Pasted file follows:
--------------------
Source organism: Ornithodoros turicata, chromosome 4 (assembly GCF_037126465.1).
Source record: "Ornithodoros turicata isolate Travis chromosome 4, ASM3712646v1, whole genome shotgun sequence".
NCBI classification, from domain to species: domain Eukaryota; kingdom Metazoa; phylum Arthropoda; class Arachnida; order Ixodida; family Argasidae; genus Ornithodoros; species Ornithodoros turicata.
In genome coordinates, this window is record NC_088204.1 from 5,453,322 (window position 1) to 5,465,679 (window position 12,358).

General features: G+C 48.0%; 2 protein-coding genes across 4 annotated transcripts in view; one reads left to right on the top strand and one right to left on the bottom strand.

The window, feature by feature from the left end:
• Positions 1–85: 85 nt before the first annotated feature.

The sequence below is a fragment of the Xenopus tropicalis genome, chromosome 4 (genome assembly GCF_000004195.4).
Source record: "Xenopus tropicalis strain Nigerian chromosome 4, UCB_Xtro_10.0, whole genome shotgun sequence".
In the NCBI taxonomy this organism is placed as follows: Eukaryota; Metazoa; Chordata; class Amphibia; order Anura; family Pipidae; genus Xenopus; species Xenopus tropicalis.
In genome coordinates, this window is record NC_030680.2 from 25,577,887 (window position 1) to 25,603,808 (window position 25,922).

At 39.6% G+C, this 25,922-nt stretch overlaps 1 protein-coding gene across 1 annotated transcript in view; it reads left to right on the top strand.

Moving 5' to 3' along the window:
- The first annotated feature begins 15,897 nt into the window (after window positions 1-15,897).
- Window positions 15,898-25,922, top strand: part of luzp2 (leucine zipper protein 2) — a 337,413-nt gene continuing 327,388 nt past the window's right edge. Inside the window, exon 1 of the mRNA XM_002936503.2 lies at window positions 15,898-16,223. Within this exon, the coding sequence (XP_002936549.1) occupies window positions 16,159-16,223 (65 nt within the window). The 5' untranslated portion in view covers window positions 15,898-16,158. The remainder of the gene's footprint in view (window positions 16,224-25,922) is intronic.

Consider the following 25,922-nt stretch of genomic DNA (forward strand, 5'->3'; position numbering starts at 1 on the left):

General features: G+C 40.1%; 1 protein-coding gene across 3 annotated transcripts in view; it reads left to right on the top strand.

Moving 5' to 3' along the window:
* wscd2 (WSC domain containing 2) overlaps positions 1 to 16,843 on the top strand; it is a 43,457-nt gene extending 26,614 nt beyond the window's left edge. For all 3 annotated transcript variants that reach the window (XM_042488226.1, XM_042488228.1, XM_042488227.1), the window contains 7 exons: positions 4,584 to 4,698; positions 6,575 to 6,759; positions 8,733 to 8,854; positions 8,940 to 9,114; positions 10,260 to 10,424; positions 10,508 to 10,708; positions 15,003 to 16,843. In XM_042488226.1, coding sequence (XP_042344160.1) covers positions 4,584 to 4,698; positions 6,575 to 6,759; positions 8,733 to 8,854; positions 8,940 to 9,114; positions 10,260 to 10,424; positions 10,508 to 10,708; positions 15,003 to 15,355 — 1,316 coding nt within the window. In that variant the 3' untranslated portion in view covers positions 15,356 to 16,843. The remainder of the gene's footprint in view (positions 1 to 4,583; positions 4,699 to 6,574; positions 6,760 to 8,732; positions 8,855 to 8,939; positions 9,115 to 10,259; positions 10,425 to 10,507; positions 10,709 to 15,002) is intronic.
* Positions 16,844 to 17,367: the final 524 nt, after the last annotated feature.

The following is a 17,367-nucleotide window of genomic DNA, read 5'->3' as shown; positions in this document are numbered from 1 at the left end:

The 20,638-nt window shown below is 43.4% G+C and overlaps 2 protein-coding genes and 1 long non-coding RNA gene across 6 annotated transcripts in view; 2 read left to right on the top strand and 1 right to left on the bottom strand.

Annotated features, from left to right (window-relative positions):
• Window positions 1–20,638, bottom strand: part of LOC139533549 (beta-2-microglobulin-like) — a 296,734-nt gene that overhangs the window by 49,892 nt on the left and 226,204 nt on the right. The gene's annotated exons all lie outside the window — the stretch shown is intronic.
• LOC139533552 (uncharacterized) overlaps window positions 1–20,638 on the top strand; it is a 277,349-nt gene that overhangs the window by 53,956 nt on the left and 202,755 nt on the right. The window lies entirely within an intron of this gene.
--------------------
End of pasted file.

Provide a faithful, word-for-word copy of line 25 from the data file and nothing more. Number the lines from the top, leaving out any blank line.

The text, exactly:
• LOC139533552 (uncharacterized) overlaps window positions 1–20,638 on the top strand; it is a 277,349-nt gene that overhangs the window by 53,956 nt on the left and 202,755 nt on the right. The window lies entirely within an intron of this gene.